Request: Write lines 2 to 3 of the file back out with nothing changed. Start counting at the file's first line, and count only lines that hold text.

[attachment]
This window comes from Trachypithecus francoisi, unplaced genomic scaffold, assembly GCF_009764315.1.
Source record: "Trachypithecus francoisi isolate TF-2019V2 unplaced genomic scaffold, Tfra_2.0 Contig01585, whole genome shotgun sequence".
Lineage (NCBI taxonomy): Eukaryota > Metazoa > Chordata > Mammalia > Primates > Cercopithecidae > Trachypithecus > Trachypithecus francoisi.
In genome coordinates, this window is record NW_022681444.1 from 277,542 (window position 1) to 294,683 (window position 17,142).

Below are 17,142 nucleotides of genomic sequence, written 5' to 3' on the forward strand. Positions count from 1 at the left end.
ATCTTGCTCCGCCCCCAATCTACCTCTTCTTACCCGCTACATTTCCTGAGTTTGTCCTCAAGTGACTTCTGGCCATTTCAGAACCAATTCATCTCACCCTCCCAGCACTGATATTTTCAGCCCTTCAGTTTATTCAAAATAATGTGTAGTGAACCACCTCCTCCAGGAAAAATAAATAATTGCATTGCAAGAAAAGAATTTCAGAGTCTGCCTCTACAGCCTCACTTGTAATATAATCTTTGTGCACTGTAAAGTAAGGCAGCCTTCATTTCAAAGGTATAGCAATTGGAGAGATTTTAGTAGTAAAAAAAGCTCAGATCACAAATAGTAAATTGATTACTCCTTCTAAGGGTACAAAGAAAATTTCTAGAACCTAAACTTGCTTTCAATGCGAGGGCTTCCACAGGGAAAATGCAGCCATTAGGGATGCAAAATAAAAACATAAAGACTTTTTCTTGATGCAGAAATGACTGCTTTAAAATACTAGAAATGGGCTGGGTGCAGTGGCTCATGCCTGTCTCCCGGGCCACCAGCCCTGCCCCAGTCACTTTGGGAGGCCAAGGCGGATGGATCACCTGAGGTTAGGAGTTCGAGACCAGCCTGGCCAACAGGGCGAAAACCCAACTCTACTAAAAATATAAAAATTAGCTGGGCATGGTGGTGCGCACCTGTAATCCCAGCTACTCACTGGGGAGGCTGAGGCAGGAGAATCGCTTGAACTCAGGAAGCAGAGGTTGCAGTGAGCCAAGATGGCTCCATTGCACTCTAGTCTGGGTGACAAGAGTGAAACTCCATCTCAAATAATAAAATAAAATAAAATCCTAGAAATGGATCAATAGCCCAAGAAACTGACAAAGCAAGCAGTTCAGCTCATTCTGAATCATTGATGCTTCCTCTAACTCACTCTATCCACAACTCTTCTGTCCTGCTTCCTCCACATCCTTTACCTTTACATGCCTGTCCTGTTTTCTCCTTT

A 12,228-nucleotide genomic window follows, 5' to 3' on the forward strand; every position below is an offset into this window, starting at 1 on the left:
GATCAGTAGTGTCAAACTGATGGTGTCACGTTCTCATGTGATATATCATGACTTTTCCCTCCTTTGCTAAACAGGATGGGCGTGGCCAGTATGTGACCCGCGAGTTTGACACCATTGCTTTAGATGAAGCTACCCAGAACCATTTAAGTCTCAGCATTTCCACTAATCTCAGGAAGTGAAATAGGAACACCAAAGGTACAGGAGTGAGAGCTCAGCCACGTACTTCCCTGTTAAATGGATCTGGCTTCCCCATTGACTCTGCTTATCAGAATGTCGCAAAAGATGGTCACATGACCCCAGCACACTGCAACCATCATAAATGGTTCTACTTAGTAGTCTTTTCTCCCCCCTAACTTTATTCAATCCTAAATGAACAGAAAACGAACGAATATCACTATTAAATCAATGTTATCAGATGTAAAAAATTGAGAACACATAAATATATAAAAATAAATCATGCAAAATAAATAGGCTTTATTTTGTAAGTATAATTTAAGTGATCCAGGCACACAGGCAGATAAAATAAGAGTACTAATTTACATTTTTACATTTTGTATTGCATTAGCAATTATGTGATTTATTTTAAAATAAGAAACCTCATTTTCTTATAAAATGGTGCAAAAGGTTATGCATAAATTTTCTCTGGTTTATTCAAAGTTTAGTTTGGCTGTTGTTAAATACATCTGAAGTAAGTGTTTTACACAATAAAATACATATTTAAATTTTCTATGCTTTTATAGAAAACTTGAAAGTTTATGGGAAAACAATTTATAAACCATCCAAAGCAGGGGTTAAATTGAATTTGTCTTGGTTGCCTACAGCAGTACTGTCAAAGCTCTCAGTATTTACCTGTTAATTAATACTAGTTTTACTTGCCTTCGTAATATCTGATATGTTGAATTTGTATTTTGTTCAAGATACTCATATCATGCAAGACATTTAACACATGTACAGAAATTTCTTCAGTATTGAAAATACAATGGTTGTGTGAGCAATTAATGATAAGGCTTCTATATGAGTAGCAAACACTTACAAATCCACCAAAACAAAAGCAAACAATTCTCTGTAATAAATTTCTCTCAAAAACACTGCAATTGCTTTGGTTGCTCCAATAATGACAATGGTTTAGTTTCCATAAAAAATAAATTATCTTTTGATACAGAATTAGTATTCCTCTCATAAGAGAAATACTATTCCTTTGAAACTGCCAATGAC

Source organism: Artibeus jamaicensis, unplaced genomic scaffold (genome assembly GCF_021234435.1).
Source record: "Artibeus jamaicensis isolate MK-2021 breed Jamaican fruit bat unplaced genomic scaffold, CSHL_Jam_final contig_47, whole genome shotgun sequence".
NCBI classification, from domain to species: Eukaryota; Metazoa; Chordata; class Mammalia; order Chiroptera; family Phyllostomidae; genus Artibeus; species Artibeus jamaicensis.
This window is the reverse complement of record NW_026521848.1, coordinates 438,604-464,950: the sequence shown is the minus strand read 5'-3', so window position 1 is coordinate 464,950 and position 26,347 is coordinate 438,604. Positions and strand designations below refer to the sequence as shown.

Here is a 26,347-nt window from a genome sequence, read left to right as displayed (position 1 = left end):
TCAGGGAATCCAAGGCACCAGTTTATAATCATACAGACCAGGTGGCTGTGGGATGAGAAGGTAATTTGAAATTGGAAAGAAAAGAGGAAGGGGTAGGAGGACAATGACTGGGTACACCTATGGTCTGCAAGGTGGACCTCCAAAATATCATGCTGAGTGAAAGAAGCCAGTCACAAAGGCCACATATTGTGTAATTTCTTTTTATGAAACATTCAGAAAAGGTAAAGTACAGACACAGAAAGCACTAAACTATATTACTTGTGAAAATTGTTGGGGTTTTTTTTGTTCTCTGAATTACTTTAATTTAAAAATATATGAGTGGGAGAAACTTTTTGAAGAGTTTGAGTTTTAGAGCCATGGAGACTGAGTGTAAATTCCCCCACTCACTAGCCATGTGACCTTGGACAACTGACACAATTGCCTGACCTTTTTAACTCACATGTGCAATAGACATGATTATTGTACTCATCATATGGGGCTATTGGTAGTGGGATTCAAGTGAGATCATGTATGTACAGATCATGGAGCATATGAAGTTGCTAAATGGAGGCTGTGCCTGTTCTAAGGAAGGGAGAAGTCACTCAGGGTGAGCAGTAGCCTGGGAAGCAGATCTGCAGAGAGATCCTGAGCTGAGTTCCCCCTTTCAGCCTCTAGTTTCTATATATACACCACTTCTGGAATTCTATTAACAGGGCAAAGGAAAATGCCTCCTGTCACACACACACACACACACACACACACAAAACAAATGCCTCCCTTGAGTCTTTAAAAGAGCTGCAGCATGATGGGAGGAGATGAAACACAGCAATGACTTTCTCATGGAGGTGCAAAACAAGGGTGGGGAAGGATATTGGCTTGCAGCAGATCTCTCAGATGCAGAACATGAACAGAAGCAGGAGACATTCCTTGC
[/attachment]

Source record: "Trachypithecus francoisi isolate TF-2019V2 unplaced genomic scaffold, Tfra_2.0 Contig01585, whole genome shotgun sequence".
Lineage (NCBI taxonomy): Eukaryota > Metazoa > Chordata > Mammalia > Primates > Cercopithecidae > Trachypithecus > Trachypithecus francoisi.